Bill Johnson


Ampelopsis brevipedunculata (Maxim.) Trautv.
Grape family (Vitaceae)

Origin: China, Korea, Japan and Russian Far East

Porcelainberry, also called amur peppervine, was originally cultivated as a bedding and landscape plant. In spite of its acknowledged invasiveness, it is still widely used and promoted in the horticultural trade.

Distribution and Habitat
Porcelainberry occurs from Wisconsin & Iowa to New Hampshire & south to Georgia and has been reported to be invasive in natural areas in at least ten states from Massachusetts to Virginia. It grows well in most soils, especially forest edges, pond margins, stream banks, thickets, and waste places, where there is full sunlight to partial shade, and where it is not permanently wet. It appears to be less tolerant of heavily shaded areas, such as that found in mature forest interiors. The seeds germinate readily in the soil after natural or human disturbance.

Ecological Threat
Porcelainberry is a vigorous invader of open and wooded habitats where it shades out native shrubs and young trees. As it spreads, it climbs over and blankets existing plants and weakens and kills them by blocking sunlight.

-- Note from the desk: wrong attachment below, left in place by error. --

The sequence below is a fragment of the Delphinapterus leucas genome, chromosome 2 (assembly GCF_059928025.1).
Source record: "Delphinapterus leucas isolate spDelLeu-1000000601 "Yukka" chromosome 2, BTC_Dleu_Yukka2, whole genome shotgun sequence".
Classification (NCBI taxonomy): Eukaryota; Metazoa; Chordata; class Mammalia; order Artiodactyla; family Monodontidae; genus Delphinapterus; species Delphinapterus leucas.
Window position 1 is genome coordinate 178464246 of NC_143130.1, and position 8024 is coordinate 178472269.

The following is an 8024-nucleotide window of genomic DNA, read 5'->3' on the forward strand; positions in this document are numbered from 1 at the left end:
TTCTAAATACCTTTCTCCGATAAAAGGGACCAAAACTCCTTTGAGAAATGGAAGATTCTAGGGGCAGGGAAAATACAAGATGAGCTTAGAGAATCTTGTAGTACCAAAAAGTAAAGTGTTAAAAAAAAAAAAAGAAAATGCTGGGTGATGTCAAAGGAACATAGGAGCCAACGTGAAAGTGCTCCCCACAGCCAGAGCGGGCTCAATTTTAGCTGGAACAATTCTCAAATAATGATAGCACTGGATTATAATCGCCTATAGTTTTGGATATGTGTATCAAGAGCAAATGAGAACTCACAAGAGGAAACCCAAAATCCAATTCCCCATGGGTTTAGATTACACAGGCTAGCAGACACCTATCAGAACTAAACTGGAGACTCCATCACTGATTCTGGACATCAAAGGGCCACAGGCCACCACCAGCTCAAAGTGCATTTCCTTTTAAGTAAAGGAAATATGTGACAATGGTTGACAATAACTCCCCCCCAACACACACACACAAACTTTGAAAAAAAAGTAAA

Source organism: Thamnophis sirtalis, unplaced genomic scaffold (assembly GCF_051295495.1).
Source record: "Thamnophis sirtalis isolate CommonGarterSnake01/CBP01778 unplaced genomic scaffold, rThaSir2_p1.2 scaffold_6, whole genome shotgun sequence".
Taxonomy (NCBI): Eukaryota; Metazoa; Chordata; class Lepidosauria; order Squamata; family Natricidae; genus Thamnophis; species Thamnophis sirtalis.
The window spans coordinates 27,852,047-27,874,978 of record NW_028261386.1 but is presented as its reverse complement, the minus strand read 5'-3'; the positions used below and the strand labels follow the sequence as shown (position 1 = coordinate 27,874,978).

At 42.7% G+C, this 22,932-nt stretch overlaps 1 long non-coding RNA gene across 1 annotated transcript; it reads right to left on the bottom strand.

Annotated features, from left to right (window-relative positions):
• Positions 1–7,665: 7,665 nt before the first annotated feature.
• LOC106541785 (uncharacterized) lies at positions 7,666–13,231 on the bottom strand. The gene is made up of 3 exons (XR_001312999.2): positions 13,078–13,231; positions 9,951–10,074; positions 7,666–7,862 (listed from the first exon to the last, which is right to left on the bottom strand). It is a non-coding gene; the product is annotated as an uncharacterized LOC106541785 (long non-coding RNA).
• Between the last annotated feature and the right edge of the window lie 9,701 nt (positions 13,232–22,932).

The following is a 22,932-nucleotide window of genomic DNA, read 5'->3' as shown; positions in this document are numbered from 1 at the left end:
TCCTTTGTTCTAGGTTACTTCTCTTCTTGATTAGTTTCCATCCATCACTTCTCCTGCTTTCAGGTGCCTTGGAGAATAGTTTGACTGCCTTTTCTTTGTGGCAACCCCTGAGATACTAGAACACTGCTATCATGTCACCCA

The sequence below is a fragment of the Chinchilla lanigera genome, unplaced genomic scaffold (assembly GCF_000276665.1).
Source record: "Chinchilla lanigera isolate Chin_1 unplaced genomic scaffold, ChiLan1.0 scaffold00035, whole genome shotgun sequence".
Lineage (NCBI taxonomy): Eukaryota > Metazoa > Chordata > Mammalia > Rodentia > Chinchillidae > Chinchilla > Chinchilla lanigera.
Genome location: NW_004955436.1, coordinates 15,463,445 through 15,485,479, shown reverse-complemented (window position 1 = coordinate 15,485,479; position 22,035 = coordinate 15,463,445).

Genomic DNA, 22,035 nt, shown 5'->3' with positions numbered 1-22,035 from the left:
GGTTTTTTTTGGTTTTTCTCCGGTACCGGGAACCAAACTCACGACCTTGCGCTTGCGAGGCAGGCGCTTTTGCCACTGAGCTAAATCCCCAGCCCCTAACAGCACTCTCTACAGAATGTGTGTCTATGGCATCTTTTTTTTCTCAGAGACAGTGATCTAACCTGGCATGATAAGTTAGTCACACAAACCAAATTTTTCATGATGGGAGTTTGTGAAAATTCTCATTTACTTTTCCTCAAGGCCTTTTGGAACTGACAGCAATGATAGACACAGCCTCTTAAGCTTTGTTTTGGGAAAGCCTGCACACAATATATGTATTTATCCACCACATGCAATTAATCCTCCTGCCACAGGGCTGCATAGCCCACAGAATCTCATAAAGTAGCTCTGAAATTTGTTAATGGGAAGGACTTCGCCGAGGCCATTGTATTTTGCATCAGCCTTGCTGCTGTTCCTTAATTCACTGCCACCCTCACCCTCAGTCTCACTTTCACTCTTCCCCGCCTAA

James H. Miller, USDA FS

Description and Biology

Prevention and Control
Do not plant porcelainberry. Birds are attracted to the fruits and will easily spread it far and wide. Once established it can be difficult to control due to the vigorous root system. Pull young vines up by hand anytime and try to remove the rootstock. Apply systemic herbicides like glyphosate and triclopyr to cut stems or leaves to kill entire plants including the roots (see Control Options).



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Last updated:11-Nov-2010